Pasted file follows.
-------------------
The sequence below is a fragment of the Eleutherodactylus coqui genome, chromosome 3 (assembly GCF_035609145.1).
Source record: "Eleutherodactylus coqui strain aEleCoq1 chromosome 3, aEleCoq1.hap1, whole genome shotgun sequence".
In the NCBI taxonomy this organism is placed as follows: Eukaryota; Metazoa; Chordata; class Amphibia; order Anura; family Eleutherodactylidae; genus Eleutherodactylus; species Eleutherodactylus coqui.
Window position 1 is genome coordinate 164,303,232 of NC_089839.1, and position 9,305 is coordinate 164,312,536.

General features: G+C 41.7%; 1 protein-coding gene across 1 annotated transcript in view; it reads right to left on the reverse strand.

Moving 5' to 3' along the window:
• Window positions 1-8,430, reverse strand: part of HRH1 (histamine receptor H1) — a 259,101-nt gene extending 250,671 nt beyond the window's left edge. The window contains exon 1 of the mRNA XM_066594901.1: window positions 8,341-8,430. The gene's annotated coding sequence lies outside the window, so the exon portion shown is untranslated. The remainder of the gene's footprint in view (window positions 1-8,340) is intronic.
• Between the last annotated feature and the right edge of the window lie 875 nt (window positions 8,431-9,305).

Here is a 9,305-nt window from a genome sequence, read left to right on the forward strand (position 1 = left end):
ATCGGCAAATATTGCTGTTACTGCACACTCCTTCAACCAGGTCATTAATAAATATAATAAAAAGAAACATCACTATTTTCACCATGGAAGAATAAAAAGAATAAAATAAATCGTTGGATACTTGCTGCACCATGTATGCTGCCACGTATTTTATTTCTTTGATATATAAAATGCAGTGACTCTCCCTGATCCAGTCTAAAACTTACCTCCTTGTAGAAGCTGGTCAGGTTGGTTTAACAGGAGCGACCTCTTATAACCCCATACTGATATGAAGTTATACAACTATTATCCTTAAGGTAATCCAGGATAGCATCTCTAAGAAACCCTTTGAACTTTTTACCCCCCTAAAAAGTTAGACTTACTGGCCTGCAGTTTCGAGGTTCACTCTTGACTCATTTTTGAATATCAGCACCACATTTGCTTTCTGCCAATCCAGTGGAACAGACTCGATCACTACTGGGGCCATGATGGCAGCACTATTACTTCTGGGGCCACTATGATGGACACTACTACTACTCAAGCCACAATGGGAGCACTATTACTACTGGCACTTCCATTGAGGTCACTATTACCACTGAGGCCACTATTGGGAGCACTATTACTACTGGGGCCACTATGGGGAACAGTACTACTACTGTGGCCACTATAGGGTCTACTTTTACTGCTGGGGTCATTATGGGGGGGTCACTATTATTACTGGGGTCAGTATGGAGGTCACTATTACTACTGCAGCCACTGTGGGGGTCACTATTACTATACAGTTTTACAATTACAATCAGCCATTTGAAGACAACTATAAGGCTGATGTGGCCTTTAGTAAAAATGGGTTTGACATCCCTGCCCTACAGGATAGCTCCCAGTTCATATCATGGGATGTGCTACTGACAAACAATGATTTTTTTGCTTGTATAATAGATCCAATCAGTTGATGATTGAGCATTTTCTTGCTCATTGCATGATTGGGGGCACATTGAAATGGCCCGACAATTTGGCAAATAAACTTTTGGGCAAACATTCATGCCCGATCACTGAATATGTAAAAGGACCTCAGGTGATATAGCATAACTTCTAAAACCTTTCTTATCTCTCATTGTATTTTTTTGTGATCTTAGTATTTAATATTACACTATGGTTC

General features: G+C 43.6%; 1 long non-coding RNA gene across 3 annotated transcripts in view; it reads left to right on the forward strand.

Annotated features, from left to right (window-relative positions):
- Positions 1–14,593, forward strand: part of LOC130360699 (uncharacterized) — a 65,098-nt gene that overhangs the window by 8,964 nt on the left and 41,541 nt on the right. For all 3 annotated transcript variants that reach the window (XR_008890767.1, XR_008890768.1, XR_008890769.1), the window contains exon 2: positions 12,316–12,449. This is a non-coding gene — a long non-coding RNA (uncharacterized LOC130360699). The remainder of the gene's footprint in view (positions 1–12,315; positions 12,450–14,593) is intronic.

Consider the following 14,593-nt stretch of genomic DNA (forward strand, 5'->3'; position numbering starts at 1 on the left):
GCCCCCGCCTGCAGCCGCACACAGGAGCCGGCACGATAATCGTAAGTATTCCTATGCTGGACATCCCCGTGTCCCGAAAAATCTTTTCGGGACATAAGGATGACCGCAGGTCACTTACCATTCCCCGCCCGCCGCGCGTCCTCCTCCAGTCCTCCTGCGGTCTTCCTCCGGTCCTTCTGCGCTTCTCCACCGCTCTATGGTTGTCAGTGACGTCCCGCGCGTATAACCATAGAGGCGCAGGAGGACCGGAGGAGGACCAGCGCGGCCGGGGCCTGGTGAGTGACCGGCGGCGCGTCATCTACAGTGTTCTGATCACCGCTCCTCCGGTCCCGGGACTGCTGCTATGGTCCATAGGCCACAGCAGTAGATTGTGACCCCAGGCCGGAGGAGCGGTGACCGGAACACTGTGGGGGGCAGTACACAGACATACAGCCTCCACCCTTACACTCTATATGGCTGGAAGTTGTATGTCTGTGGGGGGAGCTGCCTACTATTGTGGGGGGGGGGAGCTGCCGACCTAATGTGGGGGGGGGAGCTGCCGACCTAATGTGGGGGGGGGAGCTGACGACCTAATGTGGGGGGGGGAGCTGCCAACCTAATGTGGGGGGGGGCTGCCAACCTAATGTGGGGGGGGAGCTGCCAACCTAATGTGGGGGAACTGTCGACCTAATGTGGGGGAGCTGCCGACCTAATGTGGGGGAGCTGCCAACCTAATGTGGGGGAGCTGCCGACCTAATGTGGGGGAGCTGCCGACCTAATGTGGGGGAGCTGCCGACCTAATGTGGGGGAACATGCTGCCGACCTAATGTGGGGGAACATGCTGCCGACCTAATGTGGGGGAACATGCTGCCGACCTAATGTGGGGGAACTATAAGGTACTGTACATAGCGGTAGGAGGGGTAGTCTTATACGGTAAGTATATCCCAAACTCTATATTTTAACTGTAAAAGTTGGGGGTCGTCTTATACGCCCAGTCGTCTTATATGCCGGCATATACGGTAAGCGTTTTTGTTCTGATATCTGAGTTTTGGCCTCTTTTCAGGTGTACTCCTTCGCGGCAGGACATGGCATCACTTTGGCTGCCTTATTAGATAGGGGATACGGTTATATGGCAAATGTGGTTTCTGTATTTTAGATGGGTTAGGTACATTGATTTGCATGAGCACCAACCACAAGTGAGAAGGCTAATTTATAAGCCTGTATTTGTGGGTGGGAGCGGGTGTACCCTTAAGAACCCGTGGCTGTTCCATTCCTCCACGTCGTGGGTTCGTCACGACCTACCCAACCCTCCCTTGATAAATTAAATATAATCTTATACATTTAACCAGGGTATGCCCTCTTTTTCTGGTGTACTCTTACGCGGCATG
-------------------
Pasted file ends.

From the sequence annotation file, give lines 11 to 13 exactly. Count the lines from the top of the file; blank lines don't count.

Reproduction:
General features: G+C 43.6%; 1 long non-coding RNA gene across 3 annotated transcripts in view; it reads left to right on the forward strand.

Annotated features, from left to right (window-relative positions):
- Positions 1–14,593, forward strand: part of LOC130360699 (uncharacterized) — a 65,098-nt gene that overhangs the window by 8,964 nt on the left and 41,541 nt on the right. For all 3 annotated transcript variants that reach the window (XR_008890767.1, XR_008890768.1, XR_008890769.1), the window contains exon 2: positions 12,316–12,449. This is a non-coding gene — a long non-coding RNA (uncharacterized LOC130360699). The remainder of the gene's footprint in view (positions 1–12,315; positions 12,450–14,593) is intronic.